In terms of phrasing, one of the players mentioned when you first took over that you prefer 'depositing the puck' rather than 'dumping the puck.' How did you come to that?
"I actually got the term from John Wroblewski who works at the National Development Program. He used the word 'deposit' and I thought it was a great way to get the players to buy-in to putting the puck to a place with purpose. So, just giving it more of a positive connotation and getting the players to think, 'Where am I placing this puck so that we can recover it and gain possession again.'"
How has your playing career shaped you as a coach?
"I wasn't a great thinker of the game. I'd probably put my head down and go north as fast as I can and it was rare that I'd be cognizant and think about where my teammates are and where am I creating this two-on-one or playing give-and-go hockey. Once you get into hockey and studying the game and you start learning it from the people around you and studying film you start to develop a thought process and things you wish you had as skills and/or assets when you played. So, your passion becomes wanting to transfer those things to the next generation of player and give them the tools that maybe you didn't have as an athlete. For me, that really is a strong element of why I want to teach a style of play that I was not [demonstrating] as a player, because I think it's extremely interesting and I'm passionate about studying it and wished I had that brain when I played."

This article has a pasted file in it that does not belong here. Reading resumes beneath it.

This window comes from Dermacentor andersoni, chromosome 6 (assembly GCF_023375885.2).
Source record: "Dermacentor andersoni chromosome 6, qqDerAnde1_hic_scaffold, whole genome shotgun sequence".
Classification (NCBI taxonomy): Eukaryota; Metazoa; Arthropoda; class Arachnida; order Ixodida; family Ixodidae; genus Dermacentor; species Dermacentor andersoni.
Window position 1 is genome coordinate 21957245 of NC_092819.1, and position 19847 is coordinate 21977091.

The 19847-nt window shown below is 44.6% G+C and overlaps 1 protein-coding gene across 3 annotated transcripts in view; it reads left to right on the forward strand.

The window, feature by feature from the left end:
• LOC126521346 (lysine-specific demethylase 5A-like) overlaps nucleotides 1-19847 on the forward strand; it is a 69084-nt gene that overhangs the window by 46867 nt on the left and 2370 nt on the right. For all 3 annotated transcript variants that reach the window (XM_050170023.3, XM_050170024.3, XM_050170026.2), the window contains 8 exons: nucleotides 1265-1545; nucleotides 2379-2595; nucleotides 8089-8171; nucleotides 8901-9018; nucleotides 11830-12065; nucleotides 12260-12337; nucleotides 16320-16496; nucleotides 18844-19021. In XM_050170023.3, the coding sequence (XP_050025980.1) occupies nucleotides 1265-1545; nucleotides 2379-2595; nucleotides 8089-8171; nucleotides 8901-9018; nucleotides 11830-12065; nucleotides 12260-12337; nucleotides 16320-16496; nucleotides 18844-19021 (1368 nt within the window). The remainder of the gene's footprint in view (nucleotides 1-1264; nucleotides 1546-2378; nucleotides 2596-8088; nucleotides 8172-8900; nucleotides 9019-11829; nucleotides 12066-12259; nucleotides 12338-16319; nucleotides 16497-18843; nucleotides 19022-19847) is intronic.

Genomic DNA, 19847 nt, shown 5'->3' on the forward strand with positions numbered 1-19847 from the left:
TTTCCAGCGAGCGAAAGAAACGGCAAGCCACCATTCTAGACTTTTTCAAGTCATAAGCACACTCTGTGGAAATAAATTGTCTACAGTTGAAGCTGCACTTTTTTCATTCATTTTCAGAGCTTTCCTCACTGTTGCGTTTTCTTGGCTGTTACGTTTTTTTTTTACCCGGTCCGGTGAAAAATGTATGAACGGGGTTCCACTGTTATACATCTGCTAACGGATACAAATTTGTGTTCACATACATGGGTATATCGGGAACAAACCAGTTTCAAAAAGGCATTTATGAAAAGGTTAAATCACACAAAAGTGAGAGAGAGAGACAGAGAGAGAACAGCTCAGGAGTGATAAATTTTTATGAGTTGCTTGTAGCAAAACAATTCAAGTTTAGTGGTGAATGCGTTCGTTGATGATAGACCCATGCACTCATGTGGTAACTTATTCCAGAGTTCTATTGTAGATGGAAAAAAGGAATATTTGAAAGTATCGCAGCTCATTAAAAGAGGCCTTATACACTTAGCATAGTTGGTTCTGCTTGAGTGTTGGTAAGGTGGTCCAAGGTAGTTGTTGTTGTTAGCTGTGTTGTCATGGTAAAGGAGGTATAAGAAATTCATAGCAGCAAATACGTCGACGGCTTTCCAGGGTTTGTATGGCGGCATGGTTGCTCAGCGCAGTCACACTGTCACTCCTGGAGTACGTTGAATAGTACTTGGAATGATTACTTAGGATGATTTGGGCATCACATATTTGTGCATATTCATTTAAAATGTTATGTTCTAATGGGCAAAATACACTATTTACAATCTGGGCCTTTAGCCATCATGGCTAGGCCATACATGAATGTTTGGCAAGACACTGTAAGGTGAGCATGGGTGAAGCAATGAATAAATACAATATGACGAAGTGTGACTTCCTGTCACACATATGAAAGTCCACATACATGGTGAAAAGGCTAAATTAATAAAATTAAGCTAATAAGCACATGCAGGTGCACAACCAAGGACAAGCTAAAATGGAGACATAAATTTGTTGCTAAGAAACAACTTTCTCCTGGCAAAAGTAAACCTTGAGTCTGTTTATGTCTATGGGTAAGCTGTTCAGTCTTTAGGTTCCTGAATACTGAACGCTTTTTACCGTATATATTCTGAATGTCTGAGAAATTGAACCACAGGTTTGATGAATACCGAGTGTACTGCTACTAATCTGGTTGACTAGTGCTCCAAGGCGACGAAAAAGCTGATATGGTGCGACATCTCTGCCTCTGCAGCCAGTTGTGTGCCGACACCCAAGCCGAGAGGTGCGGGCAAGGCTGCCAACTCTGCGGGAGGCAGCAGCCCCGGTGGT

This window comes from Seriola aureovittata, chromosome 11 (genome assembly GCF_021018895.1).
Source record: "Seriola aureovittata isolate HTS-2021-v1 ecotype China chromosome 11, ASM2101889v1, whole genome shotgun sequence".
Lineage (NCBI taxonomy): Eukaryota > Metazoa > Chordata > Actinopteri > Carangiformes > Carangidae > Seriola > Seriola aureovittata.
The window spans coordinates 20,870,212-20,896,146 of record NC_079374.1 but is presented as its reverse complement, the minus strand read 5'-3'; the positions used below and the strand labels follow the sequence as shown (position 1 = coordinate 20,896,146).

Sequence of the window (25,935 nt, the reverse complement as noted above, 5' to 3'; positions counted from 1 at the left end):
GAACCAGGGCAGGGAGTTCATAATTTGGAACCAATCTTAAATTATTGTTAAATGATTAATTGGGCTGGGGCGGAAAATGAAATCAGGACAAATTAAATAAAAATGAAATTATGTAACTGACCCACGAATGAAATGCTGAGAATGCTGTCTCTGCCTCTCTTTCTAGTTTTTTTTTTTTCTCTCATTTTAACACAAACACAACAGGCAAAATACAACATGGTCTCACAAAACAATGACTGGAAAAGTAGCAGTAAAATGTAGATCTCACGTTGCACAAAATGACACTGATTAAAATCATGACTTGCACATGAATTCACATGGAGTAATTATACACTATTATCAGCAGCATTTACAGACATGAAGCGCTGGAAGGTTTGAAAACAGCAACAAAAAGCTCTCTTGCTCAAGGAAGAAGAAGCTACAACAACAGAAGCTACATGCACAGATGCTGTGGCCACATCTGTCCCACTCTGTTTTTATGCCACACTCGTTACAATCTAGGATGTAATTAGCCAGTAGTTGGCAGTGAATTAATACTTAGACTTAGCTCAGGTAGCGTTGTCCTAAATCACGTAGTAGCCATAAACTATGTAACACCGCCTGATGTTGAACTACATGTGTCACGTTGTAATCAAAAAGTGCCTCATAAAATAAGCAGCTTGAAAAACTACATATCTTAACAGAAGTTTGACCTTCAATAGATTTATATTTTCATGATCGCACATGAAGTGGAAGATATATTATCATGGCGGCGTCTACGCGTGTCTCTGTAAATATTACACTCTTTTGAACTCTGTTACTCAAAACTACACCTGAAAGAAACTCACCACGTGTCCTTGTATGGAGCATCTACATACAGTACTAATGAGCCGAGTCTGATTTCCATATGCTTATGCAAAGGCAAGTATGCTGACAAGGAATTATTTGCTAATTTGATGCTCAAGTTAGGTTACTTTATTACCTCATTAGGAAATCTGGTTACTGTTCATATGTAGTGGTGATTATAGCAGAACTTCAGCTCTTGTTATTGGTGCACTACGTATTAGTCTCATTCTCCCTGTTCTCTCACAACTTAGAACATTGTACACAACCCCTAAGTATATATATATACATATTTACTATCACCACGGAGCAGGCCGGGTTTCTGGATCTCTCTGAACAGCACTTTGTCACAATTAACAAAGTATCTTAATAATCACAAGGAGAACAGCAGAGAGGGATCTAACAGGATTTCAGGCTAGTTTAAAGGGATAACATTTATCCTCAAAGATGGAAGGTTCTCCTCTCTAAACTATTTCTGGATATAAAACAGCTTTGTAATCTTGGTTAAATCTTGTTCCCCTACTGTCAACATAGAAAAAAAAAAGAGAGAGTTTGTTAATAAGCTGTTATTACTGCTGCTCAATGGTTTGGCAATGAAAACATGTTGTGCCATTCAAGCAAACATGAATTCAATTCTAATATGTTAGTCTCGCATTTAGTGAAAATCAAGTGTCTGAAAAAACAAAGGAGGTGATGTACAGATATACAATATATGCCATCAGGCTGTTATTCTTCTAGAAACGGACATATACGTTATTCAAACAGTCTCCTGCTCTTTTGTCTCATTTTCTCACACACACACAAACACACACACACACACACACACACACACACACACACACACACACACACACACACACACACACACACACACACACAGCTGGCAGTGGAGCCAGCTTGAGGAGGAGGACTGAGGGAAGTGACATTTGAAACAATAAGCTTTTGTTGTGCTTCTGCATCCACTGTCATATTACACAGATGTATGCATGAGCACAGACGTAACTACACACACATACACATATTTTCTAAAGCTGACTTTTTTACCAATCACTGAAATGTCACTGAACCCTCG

Which players impressed you with the Marlies this season?
"Adam Brooks is a great player, very smart, can really make his teammates better with how he distributes the puck.
"I was really surprised with Egor Korshkov. He came back from injury and I hadn't seen him when I first got there, but as soon as he got into the lineup, his ability to create offence [stood out]. For a really big player you'd think he'd have more of a power game and go north, but he really has the brain for finding space, finding his teammates. He won't rush up the ice without his teammates, he'll wait for someone to come up and create a two-on-one, play give-and-go hockey and then when he does that he creates time and space and starts taking the puck to the net and using his strength and speed.